Creating a resource plan for your team can bring an extra level of clarity to the entire organization.
Do it poorly and you risk ending up with work overload and stressed out employees.
With Paymo though, you’ll be able at any time to:
- See who’s responsible for a task, for how long, and when
- Check the availability and remaining capacity both at a team and project level
- Identify the current constraints to avoid resource conflicts
Let’s see how you can create a resource plan in Paymo with the minimum amount of effort possible.
How to schedule your team and create a resource plan in Paymo
1) Plan out tasks
To start with, head over to your desired project and define all the broad deliverables under task lists. Then break them down into smaller tasks, and specify who should be responsible for each and every one of them.
Don’t worry. You can assign multiple users to a task by hovering over it and clicking on the Assign to icon, or opening the Full Task Details and going to Assigned users. Select the desired users and you’re all set.
We’ll assign Chris and Paul for this task
2) Set out deadlines and task budgets
Next, you need to estimate the effort that goes into each task by defining the number of hours required to complete a task under the Estimated Hours field.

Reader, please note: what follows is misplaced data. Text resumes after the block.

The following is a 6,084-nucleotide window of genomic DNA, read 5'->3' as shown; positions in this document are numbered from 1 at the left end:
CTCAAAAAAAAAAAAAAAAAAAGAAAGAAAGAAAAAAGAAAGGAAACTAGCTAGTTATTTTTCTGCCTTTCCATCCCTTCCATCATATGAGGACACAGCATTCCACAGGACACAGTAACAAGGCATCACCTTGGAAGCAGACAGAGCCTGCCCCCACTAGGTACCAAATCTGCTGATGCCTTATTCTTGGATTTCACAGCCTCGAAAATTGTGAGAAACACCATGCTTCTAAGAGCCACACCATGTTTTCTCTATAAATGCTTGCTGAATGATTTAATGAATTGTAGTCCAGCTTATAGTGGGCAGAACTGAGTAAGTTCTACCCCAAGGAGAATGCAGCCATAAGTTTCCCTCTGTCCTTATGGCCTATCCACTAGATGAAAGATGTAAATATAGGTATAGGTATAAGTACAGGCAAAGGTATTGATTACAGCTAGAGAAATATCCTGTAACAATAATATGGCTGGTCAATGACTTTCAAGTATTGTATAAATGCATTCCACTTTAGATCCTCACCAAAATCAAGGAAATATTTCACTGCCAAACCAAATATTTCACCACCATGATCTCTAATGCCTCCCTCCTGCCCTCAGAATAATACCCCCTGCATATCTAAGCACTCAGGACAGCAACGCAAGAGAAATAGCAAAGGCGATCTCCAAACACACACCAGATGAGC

We’re setting 30 hours as the hourly task budget
Don’t forget to also specify the task’s start and end dates. You’ll kill two birds with one stone like this: ensure that you deliver the project within the client’s timeline and keep your team accountable against a set of clear deadlines. This will come in useful later up in the process too, stay tuned for now.
Agree on 3rd-7th of December 2018 as the start and end dates
3) Allocate resources
What you did up until this point is to map out the project in terms of its tasks, their duration, and users.
Perfect! You’re now ready to schedule out resources in a hassle-free way.
For this, navigate to the menu and click on the Team Scheduling module. What you have in front of you is a list of all the users together with their assigned tasks displayed on the resource timeline.
Remember step #2?
If a user has already been assigned to a task with a start and end date, the task will automatically show up on the user’s calendar as a potential booking – or “ghost booking” as we like to call it. Simple as that!
A timeline of ghost bookings
To convert a ghost booking into a real one, click on it and a pre-populated menu will pop up with information about the user, project, task, and booking range. These are all based on the task details added during the previous steps.
What’s left for you is to specify the number of hours a user should work on this task and hit save.
Specifying how many hours Chris should work on a task
The cool part? For 1-day bookings, you can also specify the hourly interval when someone should work on a task. In fact, we schedule our meetings like this too.
Or the hourly interval, namely the hours at which he should start and end work on the task
If a task is assigned to a user but doesn’t have a start and end date, it will show up in the Unscheduled Work tray at the bottom of the screen. Pull it up, then drag and drop a task over the resource timeline.
Notice that the booking can only be dropped on the user’s schedule. The system doesn’t know how many hours a user should work on it, so it sets the user’s workday length by default. To modify it, click on the task, select Edit booking and adjust the hours/day. At any time you can drag it back to the Unscheduled Work tray in case you made a mistake.